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De-risking High On Pension Fund Agenda: Schroder Poll


Date: Thursday, April 12, 2012
Author: Brian Bollen's Blog

Schroders recently asked a group of pension funds their thoughts* on defined benefit strategies, governance and de-risking.

Defined Benefits: Governance

A little over half (56%) of the respondents revealed that the average time for a pensions scheme to make an investment decision (i.e change of asset allocation) was over a month. 17% revealed that they were able to make immediate investment decisions and 27% would usually be able to make an investment decision within a month.

When it comes to monitoring a scheme's funding level, the survey revealed 6% reviewed weekly, 22% quarterly and 28% reviewed funding levels less regularly than that but the majority (44%) reviewed their funding level on a monthly basis.

Exactly half of the respondents (50%) said

that they had a target end point for their pension scheme, beyond full funding relative to the technical provisions and half (50%) had not. Again when asked if this was either buy-out of self sufficiency this revealed the same split.

Defined Benefits: De-risking

51% of respondents commented that de-risking is on their scheme's agenda for this year, whether its growth assets or risk management.

The de-risking mechanisms* that clients are most likely to use would be:

- Review of growth allocation in general (36%)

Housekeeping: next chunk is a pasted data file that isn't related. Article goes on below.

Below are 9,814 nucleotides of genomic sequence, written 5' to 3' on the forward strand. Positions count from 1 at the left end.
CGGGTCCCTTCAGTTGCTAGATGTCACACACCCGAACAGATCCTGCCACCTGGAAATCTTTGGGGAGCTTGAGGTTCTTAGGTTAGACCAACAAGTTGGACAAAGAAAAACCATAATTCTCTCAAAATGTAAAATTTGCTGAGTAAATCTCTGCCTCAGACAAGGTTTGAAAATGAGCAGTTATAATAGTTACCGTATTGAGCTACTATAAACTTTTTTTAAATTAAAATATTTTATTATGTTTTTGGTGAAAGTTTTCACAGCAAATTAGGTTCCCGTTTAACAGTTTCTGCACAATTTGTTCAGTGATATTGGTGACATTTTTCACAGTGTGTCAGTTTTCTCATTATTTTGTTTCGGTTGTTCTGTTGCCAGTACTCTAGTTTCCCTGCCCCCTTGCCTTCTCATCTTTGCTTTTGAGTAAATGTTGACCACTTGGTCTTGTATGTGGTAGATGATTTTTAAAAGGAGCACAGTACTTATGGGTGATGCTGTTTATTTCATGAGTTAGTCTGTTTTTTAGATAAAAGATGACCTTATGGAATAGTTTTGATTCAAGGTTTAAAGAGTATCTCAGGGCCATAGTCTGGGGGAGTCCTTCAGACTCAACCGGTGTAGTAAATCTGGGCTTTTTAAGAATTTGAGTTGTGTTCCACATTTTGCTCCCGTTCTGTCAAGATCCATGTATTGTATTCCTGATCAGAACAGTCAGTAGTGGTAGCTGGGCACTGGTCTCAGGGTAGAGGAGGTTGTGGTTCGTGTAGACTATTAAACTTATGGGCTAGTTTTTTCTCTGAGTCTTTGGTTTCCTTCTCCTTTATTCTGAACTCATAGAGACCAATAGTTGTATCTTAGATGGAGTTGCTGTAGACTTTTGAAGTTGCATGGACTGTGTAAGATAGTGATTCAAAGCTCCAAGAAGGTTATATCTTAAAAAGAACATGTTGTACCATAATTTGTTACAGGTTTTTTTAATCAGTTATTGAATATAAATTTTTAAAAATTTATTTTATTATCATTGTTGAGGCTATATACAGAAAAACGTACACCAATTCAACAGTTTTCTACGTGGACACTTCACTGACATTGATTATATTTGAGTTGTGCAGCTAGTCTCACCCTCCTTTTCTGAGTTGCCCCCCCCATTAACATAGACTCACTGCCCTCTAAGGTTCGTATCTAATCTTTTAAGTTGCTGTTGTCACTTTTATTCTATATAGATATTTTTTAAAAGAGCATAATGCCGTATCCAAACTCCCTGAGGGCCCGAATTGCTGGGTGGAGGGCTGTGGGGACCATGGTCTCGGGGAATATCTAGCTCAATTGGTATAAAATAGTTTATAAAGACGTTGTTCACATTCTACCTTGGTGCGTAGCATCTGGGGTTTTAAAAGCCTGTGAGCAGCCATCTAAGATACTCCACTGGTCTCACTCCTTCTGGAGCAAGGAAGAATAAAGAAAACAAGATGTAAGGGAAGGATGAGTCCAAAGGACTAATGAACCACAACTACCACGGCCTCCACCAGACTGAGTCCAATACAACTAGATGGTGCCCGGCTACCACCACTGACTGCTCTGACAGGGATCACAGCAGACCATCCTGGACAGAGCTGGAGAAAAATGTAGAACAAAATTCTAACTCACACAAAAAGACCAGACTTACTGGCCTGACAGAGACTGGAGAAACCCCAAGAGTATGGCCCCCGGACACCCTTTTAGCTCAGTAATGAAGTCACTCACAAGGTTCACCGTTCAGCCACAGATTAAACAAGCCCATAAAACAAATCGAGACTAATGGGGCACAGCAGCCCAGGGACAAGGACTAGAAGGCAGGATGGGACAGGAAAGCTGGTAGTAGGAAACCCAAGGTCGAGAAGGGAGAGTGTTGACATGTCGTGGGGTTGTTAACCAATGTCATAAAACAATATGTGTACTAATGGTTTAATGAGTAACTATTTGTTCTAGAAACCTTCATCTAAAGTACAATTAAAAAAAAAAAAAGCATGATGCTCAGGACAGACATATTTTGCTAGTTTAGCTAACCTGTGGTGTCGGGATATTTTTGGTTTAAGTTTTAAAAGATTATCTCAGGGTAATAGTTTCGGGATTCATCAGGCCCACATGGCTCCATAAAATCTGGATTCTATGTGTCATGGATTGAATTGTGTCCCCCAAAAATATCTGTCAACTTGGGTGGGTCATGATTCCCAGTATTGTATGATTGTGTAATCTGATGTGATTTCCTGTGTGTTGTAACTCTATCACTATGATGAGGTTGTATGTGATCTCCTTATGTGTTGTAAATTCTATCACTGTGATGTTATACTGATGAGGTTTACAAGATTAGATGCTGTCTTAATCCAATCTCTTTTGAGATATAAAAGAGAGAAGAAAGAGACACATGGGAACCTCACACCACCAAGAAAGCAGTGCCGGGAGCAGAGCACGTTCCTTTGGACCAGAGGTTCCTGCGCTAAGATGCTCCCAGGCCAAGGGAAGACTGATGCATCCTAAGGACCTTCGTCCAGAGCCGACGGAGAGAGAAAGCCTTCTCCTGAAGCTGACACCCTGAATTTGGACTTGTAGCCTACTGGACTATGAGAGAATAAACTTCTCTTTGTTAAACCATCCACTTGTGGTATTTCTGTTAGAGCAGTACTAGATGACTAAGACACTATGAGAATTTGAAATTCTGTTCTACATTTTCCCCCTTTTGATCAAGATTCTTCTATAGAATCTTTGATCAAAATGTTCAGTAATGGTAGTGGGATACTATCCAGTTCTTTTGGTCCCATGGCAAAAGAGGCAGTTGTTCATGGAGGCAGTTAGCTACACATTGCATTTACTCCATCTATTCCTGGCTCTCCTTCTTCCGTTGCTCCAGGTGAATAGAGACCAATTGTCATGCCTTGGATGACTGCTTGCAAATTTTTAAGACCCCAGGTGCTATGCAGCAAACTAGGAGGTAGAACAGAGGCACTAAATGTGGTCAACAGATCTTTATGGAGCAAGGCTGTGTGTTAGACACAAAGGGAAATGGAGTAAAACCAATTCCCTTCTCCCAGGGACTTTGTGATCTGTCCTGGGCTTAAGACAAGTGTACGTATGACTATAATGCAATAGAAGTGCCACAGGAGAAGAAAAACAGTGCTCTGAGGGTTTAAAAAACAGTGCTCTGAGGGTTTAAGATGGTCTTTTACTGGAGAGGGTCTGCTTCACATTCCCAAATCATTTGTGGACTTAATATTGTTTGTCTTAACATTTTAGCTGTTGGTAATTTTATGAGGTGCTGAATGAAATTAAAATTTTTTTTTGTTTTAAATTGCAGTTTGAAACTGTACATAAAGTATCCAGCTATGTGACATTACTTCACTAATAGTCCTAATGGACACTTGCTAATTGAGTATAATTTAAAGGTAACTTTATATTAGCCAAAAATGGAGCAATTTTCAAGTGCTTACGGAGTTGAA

- LDI (28%)

- Reducing overall growth allocation (18%)

- Longevity hedging (14%)

Our survey also revealed that there was no single overall barrier to a scheme implementing a de-risking framework. 32% cited the size of their scheme which would make it unsuitable, 22% a lack of understanding from the trustee group, 21% cited various costs, 18% said lack of understanding from the corporate sponsor and 7% cited the reason because of complex documentation.

Mark Humphreys, head of UK strategic solutions, commented:

"The recent market turmoil has put de-risking firmly on the Trustees' agenda for 2012. However our survey highlights what we believe is a wider trend - infrequent monitoring and slow decision making may mean that schemes are not set up to take advantage of opportunities to de-risk when they arise.

"Another interesting finding from our survey is the willingness of many schemes to engage with a wide range of parties* when forming investment ideas. Around 36% of the trustees that responded to our survey said they would turn to their fund manager, 67% said to an investment consultant, 48% said to the scheme actuary and 27% said to other advisers including internal resources."

* Source: Schroders. Multiple choice questionnaire completed, participants were asked to select all that apply. Survey undertaken in March 2012.